COVID-19 may cause long-term drop in sperm quality for men, even in mild cases

COPENHAGEN, Denmark — Men experience a significant long-term decline in semen quality after contracting COVID-19, even if it’s just a mild case, new research reveals. Scientists have discovered that men’s sperm concentrations and the number of motile sperm decrease considerably, persisting for more than three months after recovery from a mild infection.

Despite the body’s production of new sperm during this time, there seemed to be no improvement in sperm quality or concentration, according to Professor Rocio Núñez-Calonge, a scientific advisor at UR International Group at the Scientific Reproduction Unit in Spain.

“There have been previous studies that show semen quality is affected in the short-term following a COVID infection but, as far as we are aware, none that have followed men for a longer period of time. We assumed that semen quality would improve once new sperm were being generated, but this was not the case,” explains Prof. Núñez-Calonge in a media release. “We do not know how long it might take for semen quality to be restored and it may be the case that COVID has caused permanent damage, even in men who suffered only a mild infection.”

The researchers observed deteriorating semen quality in some men who sought assisted reproduction treatment in Spain following a mild COVID-19 infection. The team then decided to further investigate whether COVID-19 could have influenced this decline in semen quality. As the creation of new sperm takes approximately 78 days, Prof. Núñez-Calonge deemed it appropriate to assess semen quality at least three months post-COVID recovery.

Between February 2020 and October 2022, the research team recruited 45 men who were attending six reproductive clinics in Spain for the study. All had a confirmed mild COVID-19 infection and the clinics possessed data from the analysis of semen samples taken before these men were sick. Another semen sample was collected between 17 and 516 days after infection. The average participant age was 31 years-old and the median time elapsed between the pre and post-COVID samples was 238 days.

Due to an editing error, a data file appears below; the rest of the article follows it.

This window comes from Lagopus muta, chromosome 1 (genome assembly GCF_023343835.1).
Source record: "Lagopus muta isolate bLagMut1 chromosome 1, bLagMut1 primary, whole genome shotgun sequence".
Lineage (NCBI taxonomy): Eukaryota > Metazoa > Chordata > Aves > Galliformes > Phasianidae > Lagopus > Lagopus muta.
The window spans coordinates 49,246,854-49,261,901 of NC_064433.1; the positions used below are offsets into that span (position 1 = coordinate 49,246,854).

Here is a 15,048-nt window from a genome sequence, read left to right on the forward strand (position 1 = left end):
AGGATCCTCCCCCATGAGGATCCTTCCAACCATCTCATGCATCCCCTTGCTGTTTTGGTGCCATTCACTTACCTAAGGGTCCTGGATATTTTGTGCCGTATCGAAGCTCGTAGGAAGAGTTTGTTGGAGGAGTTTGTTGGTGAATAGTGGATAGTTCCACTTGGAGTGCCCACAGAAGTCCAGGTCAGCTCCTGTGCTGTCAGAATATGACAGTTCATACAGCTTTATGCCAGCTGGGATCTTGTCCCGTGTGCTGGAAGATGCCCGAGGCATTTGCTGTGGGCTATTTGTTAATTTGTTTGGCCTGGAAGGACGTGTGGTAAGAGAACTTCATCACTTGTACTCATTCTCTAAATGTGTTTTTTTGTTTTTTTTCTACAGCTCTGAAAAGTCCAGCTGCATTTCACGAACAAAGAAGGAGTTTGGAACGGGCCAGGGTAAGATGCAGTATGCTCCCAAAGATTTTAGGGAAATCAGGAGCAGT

The researchers analyzed all samples collected up to 100 days post-infection and a subset of samples taken over 100 days afterward. They discovered a “statistically significant difference” in semen volume (a 20% reduction), sperm concentration (a 26.5% reduction), sperm count (a 37.5% reduction), total motility (a 9.1% reduction), and live sperm numbers (a 5% reduction).

Man wearing face mask while entering store during COVID-19 / coronavirus outbreak
Gustavo Fring /

According to Prof. Núñez-Calonge, total sperm count and motility were the most severely affected parameters. Half of the men displayed total sperm counts that were 57 percent lower post-COVID compared to their pre-COVID samples, while the sperm shape remained largely unaffected. After evaluating the subset of men who provided samples more than 100 days after COVID-19 infection, the team found that sperm concentration and motility had not improved over time.

“The continuing effect of COVID infection on semen quality in this later period may be caused by permanent damage due to the virus, even in mild infection. We believe clinicians should be aware of the damaging effects of SARS-CoV-2 virus on male fertility,” the study author comments.

While it is known that the SARS-CoV-2 virus can affect the testicles and sperm, the exact mechanism remains elusive. The researchers suggest that inflammation and immune system damage seen in patients with long COVID might be implicated.

“The inflammatory process can destroy germ cells by infiltrating the white blood cells involved in the immune system, and reduce testosterone levels by affecting the interstitial cells that produce the male hormone,” notes Prof. Núñez-Colange. “It should be mentioned that impairment of semen parameters may not be due to a direct effect of the SARS-CoV-2 virus.  There are likely to be additional factors that contribute to long-term sperm parameters decrease, but whose identity is currently unknown. Furthermore, we did not measure hormonal levels in this study: intense changes in testosterone, a key player involved in male reproductive health, has previously been reported in COVID-infected male patients.”

The research team plans to extend the study to monitor semen quality and hormonal status over a more extended period. They advocate for additional research on the reproductive functions of men after COVID-19 infection to ascertain whether the observed fertility impacts are temporary or permanent.

“This is interesting research by Prof. Núñez-Calonge and her colleagues and shows the importance of long-term follow-up of fertility patients after a COVID infection, even if it’s a mild infection. However, it’s important to note that the semen quality in these patients after a COVID infection is still within the World Health Organization’s criteria for ‘normal’ semen and sperm,” applauds Prof. Carlos Calhaz-Jorge, ESHRE chair and member of the Northern Lisbon Hospital Centre and the Hospital de Santa Maria in Portugal. “So, it is unclear whether these reductions in semen quality after a COVID infection translate into impaired fertility and this should be the subject of further research.”

These findings were presented at the 39th annual meeting of the European Society of Human Reproduction and Embryology (ESHRE) in Copenhagen, Denmark.

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South West News Service writer Stephen Beech contributed to this report.

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